Pan Africanists and members of the public braved some early morning showers to celebrate Emancipation Day at the Bussa statue at Haggart Hall, St Michael.
CARICOM Ambassador David Comissiong said the day was of great significance to Barbadians and Caribbean people.
“We know that slavery was abolished in the British Empire on August 1, 1834 or 1838 take your pick. It was abolished because of the unrelenting slave rebellions that took place across the Caribbean – from The Bahamas in the north right down to Guyana and Suriname in the south. It is really the first major achievement of our people and of our ancestors, when by our collective action we showed there was such a repressible reaction, to the system of slavery that the European powers that be had to take that decision to dismantle the system,” he said.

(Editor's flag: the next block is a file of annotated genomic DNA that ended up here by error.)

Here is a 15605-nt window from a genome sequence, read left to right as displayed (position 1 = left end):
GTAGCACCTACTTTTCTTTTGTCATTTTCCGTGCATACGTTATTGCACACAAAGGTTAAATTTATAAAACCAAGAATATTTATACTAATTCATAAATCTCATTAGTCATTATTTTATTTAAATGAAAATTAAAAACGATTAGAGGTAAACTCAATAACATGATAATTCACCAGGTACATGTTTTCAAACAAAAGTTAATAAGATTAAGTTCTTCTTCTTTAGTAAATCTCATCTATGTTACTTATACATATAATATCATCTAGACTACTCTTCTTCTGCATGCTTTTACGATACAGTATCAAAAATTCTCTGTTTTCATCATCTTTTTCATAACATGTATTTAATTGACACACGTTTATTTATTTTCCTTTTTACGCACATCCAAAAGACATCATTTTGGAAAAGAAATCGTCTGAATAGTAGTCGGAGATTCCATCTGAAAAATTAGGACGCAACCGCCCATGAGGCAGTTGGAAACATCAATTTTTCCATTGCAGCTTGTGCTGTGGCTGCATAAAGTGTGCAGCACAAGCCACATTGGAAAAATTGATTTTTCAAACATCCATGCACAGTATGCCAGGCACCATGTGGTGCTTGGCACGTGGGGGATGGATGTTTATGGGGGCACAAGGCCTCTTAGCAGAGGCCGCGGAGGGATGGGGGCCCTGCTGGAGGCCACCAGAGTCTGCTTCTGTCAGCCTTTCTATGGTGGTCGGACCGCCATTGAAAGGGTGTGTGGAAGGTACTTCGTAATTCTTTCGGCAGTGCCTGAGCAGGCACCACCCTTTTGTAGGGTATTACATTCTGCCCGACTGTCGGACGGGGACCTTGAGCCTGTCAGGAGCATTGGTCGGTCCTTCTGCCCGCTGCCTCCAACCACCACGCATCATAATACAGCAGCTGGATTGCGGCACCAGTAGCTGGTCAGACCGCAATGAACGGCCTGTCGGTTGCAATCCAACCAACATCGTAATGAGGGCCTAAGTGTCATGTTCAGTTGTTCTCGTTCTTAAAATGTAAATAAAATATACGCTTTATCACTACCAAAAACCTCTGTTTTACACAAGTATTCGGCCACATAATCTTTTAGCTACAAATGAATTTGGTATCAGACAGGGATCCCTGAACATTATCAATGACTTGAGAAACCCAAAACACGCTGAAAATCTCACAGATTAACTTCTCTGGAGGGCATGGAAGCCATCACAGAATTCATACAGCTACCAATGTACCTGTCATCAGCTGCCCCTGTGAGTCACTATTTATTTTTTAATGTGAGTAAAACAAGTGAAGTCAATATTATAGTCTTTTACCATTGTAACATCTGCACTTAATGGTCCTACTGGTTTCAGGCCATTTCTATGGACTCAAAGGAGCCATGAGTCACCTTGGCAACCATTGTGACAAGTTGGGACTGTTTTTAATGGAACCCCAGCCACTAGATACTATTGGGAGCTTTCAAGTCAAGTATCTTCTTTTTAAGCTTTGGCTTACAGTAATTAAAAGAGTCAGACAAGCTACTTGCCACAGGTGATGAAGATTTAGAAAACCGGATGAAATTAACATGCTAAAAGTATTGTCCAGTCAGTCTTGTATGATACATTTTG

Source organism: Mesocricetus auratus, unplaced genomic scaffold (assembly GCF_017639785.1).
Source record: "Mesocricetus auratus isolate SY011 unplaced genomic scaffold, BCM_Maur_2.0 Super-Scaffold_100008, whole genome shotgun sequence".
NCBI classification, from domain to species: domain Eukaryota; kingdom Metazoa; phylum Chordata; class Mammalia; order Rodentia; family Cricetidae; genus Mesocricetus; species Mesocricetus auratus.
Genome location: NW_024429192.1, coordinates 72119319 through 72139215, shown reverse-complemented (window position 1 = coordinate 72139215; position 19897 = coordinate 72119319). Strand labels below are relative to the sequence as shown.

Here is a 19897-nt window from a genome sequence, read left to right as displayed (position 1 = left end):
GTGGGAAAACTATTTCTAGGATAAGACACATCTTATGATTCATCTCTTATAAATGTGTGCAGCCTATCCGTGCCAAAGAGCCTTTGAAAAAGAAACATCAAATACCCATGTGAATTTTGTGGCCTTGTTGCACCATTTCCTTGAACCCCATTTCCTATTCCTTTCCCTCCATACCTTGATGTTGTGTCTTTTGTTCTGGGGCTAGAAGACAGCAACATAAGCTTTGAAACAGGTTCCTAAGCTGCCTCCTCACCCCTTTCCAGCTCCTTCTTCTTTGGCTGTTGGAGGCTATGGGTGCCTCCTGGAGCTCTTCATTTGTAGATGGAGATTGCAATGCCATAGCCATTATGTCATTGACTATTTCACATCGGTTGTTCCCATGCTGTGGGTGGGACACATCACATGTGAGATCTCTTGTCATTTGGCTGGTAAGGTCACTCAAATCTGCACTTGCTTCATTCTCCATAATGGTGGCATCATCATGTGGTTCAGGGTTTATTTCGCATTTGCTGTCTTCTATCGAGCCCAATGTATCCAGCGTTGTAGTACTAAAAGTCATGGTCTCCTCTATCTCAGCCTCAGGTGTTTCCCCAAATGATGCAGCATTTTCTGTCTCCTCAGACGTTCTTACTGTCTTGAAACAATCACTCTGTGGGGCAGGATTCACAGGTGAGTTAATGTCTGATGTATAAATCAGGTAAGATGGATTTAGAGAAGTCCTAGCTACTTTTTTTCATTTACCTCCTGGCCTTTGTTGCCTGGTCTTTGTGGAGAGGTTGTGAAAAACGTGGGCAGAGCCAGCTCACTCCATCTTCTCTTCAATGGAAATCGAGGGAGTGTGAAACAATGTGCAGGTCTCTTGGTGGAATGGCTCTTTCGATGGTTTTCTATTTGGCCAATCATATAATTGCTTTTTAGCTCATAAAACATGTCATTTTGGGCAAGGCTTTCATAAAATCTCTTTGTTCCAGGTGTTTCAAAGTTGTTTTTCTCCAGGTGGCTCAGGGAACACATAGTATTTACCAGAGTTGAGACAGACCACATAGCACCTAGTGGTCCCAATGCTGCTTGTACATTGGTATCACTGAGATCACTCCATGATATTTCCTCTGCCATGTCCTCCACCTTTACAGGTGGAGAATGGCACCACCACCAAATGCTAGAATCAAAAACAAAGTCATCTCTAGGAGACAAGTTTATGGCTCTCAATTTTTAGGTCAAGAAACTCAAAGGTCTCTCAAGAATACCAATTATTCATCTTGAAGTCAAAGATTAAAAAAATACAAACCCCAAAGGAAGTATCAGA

During the celebrations members of the public were treated to a presentation by award-winning author and poet Winston Farrell, following which flowers were placed at Bussa’s statue.
Addressing the gathering General Secretary of the Pan African Coalition of Organisations David Denny made yet another call for Nanny Grigg to declared a national hero of Barbados.
“We demand that our Government and our people see Nanny Grigg as a national hero. One of the ladies of that period in the Bussa rebellion who would have made a major role and we cannot leave out the ladies. It is important to include the ladies who were involved in the struggle that is why I always make the demand for Nanny Grigg to be made a national hero,” he said.
Vocalists Rhesa Garnes and Lisa Griffith closed the proceedings with a powerful rendition of the legendary Bob Marley’s Redemption Song.(LG)